November 30th, 2016 by Karen
If you’ve never been to Eastern Oregon, then you probably know very little about it. If you’ve just ever passed through, but never stopped, then you’ll likely say it’s a desolate place, full of empty spaces, too much sagebrush, occasional cattle herds, and far fewer people. But for me, the high, dry desert of that corner of Oregon holds something amazing…family.
The history of my family in the area is storied and vast, tied up in the pioneer days of the country, and right around the time Oregon became a state. It’s full of hardship, hard times, and hard work. My ancestors founded towns and built roads. It’s the story of immigrants who came by ships to California and to Ellis Island, by wagon across the plains, by horseback, by train, and by foot. So much of who I am is tied to that pioneer work ethic.
We would visit in the summers and every other Christmas to spend time with my grandparents, aunts and uncles, cousins, and extended family. Visits in my childhood consisted of a whirlwind of activity. Of feeding sheep and chickens. Of milking cows and giving bottles to bummer calves. Of shearing and hay and dirt and the fair. Trips to town where in the summer we were summarily tossed into the local pool for awhile, and in the winter it was to pop into the Emporium, Kinney and Keele, or D&B and to drive around and look at the Christmas lights, then maybe a stop at Albertson’s for something random…it was always cornstarch or bandaids or karo syrup it seemed. And then we would go to the Argus.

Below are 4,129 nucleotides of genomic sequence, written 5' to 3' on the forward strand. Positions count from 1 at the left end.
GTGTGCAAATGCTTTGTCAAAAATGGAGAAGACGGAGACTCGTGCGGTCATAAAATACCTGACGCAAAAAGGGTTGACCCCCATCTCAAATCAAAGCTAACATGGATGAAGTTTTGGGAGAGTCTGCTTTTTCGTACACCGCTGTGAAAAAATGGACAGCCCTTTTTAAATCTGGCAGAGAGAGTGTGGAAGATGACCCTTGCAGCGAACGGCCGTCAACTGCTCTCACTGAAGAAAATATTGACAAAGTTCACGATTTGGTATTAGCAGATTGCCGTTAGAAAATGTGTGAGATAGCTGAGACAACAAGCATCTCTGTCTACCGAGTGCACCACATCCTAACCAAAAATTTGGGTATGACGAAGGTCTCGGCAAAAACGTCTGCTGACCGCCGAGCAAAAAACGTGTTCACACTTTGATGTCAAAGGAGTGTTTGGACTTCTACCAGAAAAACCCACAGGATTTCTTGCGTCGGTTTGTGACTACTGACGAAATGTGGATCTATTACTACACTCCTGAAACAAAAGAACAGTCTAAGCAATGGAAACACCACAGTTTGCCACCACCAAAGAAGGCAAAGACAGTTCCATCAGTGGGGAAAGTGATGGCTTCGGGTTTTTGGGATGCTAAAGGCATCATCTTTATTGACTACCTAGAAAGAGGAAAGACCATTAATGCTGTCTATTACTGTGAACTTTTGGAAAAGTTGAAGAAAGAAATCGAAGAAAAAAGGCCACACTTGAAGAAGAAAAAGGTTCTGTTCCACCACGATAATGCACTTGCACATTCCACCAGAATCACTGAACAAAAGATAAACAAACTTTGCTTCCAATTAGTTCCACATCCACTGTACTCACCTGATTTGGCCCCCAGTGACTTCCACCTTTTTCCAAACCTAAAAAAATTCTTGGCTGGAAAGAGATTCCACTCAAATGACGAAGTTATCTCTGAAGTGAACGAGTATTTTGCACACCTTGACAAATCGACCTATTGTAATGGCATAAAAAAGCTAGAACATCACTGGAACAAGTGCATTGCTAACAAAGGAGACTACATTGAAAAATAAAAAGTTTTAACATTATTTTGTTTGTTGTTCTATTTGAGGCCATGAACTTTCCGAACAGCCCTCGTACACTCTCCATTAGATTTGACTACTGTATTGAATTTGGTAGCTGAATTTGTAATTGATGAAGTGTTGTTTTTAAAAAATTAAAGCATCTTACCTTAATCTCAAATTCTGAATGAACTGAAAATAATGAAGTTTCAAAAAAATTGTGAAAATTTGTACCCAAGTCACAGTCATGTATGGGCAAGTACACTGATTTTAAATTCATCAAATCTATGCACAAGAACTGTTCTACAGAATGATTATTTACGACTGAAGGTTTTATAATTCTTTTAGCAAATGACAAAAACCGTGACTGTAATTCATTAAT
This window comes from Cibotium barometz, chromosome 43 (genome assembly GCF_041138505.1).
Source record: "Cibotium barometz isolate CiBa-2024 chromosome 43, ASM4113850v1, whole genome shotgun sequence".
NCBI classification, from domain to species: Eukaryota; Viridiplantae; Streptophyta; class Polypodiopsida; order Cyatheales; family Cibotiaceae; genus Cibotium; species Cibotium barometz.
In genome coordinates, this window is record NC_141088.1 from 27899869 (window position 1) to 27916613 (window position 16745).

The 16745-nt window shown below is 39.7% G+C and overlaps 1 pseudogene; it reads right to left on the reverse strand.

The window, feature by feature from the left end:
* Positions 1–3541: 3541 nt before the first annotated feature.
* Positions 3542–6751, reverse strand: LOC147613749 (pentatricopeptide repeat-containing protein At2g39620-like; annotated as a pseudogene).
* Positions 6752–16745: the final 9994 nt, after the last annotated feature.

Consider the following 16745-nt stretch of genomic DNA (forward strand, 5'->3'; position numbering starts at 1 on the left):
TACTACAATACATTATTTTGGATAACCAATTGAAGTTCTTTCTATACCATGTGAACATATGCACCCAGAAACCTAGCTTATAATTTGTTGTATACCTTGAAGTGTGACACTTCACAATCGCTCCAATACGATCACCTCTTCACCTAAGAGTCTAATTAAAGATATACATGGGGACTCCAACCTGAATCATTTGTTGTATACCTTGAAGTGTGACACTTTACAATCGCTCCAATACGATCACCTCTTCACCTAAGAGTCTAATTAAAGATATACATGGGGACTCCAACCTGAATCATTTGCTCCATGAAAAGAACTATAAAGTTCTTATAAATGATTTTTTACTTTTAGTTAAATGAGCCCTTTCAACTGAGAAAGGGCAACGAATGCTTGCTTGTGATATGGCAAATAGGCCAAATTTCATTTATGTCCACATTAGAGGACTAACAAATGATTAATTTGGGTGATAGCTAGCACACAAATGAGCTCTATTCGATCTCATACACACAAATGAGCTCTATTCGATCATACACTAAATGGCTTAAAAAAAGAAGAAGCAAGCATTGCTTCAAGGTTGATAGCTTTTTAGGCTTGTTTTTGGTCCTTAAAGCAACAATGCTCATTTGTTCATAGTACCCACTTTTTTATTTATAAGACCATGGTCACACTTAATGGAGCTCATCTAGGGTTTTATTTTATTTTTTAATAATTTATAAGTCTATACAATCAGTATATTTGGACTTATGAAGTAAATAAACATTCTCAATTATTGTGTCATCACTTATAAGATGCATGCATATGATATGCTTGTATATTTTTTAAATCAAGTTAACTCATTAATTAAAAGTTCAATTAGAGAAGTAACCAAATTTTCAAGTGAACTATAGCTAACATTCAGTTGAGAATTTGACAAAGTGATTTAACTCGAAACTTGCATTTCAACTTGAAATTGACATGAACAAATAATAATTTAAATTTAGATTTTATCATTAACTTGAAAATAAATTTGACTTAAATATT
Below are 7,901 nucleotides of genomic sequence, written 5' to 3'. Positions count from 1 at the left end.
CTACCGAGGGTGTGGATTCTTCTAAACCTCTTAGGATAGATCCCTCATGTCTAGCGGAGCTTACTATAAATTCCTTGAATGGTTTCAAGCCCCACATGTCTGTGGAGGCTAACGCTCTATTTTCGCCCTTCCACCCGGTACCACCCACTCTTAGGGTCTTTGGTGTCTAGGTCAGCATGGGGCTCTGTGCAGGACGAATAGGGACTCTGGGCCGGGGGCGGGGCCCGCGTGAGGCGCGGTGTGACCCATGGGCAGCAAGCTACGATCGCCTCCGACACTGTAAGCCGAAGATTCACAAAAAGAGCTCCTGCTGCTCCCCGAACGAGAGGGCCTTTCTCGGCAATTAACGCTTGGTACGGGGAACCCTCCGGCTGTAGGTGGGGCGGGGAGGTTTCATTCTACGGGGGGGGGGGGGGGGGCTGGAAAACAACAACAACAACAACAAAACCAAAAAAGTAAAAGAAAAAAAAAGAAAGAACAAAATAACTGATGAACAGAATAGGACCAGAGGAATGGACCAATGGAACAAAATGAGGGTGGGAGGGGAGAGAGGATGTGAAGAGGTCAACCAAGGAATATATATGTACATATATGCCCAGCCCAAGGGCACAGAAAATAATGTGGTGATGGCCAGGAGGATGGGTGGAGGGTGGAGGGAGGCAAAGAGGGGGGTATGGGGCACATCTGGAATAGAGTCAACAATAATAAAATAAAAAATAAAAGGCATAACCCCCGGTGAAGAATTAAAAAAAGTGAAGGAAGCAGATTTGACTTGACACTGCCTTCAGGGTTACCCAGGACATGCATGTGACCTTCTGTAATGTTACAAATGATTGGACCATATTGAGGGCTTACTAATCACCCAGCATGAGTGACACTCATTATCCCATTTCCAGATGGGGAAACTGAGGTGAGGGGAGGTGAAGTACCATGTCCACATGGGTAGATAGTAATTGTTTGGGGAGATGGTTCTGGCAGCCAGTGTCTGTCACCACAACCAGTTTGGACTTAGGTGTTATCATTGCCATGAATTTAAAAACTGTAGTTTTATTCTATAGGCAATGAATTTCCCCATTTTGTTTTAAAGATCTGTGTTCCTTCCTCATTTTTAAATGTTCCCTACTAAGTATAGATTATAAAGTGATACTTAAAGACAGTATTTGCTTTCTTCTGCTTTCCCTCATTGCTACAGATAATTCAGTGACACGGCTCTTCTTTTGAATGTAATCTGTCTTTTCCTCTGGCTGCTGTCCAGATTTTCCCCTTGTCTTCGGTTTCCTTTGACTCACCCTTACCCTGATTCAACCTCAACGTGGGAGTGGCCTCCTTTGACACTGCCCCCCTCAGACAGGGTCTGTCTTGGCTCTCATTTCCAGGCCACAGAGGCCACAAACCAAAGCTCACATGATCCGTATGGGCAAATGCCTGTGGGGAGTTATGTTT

Passing through the doors to the newspaper was like entering another world. It smelled of ink and carbon paper, photo chemicals and freshly brewed coffee. While people outside strolled and smiled in a laid back way, inside that building was a bustling microcosm that was spun and danced, at least in my child-eyes, solely at the direction of my Grandma Chris.
She was five foot nothing on a good day with gray hair that later gave way to white and she was always dressed smartly in a coat and skirt or slacks and flat black shoes. And always the swipe of lipstick. In those doors, she was in charge (unless Fran was around, because technically he was the publisher) and we never could stay long because there was always something happening that needed her attention.
Grandma took her coffee black. So black I think you could strip paint with it. I remade more than one pot of coffee for her because it was too weak for her liking. She ran on the stuff.